- Comparable Properties – What are the average rents at similar nearby properties? What about the occupancy rates and concessions given to tenants?
- Historical Rent, Expense, and Other Trends – How have rents changed over the past 5-10 years? What about expenses, such as property taxes and maintenance? How have Cap Rates changed over the past few cycles?
- Lease Terms and Renewal Probabilities – What’s the average term of a lease? How many free months of rent do tenants receive? On average, what percentage of tenants renew their leases upon expiration?
- Absorption Data – What is the total amount of space that becomes occupied in a given period, minus the amount that becomes vacant? How many new units, properties, or square feet are constructed each year, and how many are leased out?
- Demographic Trends – Is the population in the area rising or falling? What’s the average family income, and what is the unemployment rate? Is the population relatively young, or is it aging rapidly?
- In-Person Assessment of Property and Neighborhood – There are some things you can only figure out in-person.
Many online sources recommend using sites like Zillow to look up recent sales and new listings, and trying to find properties with “similar numbers of bedrooms and bathrooms.”
That might work for single-family homes (i.e., places that families purchase, live in, and do not rent out to others), but the process differs quite a bit for commercial real estate.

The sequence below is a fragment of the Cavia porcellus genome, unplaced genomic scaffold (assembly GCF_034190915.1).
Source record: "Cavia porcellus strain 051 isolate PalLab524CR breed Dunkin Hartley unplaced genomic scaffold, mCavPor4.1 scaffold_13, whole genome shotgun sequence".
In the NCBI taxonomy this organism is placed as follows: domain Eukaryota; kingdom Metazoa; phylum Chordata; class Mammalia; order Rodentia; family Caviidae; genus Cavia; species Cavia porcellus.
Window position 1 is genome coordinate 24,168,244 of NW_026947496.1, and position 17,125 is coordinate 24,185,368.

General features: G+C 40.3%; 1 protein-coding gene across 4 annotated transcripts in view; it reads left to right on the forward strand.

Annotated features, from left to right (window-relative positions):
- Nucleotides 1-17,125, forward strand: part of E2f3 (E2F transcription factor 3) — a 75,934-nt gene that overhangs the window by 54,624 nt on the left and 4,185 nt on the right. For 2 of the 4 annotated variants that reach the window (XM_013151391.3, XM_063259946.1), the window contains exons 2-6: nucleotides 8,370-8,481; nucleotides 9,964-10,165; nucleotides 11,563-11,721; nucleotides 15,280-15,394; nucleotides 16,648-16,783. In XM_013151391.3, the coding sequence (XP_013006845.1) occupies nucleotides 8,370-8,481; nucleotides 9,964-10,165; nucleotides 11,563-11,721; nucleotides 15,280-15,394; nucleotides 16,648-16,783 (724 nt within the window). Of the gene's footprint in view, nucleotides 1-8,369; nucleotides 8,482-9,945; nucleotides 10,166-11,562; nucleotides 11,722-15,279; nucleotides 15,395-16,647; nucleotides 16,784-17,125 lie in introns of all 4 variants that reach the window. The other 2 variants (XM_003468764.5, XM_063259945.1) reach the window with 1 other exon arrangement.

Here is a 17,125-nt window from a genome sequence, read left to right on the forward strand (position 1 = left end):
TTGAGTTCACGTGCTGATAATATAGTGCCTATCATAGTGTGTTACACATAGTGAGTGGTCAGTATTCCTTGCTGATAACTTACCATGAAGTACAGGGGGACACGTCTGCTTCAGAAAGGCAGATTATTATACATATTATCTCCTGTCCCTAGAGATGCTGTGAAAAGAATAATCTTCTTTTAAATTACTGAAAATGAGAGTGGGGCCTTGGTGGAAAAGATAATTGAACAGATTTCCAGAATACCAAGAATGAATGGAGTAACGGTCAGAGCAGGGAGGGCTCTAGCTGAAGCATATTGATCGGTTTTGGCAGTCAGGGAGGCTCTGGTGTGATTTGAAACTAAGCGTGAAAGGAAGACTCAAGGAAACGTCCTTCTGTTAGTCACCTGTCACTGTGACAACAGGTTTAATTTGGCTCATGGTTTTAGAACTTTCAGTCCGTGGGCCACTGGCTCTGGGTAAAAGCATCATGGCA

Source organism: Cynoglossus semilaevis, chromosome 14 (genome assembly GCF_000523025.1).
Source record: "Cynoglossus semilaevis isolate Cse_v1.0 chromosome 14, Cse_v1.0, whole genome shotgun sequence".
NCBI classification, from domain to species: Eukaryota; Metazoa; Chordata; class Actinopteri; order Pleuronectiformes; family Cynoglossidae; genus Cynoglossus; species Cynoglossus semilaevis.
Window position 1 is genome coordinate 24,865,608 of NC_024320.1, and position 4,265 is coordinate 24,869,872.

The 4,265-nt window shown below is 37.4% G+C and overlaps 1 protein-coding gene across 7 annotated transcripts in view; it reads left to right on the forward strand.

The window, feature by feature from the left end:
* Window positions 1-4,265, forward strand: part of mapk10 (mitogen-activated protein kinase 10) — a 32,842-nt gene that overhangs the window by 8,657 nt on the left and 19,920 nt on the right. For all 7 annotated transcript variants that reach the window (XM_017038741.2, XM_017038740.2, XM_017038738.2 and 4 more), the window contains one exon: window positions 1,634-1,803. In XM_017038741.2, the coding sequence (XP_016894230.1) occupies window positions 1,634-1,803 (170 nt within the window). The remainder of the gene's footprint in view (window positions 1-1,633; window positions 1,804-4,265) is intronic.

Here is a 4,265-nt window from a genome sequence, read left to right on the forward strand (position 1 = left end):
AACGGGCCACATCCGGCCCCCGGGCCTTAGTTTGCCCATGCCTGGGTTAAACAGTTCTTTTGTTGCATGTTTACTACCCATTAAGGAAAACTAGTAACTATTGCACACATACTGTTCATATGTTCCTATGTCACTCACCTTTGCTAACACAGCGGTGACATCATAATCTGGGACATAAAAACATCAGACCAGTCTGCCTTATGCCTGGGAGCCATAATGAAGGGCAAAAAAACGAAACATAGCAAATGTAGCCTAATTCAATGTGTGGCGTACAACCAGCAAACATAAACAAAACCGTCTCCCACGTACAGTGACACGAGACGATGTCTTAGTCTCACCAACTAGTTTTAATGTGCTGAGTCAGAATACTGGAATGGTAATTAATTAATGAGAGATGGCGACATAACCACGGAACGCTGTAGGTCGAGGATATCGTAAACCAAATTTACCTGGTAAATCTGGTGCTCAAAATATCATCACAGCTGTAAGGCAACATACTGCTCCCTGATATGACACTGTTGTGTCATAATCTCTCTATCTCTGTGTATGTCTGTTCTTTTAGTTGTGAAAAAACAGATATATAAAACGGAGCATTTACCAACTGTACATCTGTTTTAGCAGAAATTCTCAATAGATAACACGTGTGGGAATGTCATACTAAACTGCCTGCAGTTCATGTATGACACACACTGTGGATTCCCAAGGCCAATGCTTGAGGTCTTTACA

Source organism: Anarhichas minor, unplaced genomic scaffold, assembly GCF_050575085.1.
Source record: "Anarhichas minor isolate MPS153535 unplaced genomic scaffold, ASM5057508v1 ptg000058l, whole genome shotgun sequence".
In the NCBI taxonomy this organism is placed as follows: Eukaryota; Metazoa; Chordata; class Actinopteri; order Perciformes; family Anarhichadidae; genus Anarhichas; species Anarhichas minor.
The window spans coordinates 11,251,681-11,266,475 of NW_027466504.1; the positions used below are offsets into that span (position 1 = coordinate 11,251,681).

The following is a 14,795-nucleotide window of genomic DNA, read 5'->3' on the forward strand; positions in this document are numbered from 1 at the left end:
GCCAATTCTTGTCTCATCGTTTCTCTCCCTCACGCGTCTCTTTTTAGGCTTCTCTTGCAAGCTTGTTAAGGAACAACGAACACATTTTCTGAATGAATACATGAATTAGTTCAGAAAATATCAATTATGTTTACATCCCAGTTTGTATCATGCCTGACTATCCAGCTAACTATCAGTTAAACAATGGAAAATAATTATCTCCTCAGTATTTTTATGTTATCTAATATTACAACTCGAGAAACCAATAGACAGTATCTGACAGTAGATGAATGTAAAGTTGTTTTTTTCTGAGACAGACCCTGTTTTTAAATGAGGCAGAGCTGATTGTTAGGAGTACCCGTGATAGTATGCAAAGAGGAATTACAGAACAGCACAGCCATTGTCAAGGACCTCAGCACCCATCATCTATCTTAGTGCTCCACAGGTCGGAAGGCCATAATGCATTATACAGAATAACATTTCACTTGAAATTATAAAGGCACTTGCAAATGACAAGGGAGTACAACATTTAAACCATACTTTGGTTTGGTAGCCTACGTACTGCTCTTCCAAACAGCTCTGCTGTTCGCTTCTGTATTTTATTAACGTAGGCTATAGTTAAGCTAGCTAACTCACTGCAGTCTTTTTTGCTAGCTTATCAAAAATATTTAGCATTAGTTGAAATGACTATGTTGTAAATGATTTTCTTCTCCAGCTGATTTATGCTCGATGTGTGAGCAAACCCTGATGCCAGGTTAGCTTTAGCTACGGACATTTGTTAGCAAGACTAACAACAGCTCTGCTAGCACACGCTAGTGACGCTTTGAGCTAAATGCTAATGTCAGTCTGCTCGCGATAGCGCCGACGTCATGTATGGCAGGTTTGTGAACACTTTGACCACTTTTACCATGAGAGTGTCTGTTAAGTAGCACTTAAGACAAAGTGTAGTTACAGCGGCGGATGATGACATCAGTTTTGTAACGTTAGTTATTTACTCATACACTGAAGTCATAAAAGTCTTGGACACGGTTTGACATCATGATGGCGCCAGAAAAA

For example, you might pull information from paid databases like Real Capital Analytics, CoStar, or LoopNet, and you might look at market reports issued by the big commercial real estate brokerage firms, such as JLL and CBRE.
The paid databases help, but the free reports from brokerage firms contain a surprising amount of information.
To see for yourself, try Googling “CBRE market update multifamily [Major City Name]” and you’ll find PDFs with graphs, summaries, and a lot of data.
In-Person Assessments: Say, What?
With real estate market analysis, online research can only take you so far.
If your firm is serious about a deal, and it’s a significant transaction for them, you’ll almost certainly go for an in-person visit at some point.
In-person visits give you information that you’d never be able to find online.
For example, if the area has an epidemic of homeless people and trash on the street, you’ll quickly realize that by using your own eyes.
And if the area is diverse or not diverse in terms of ethnicity, income, and profession, you’ll learn that from an in-person visit.
You’ll also learn a lot about the property itself – everything from the “vibe” to the direction the windows face to the quality of the furnishings.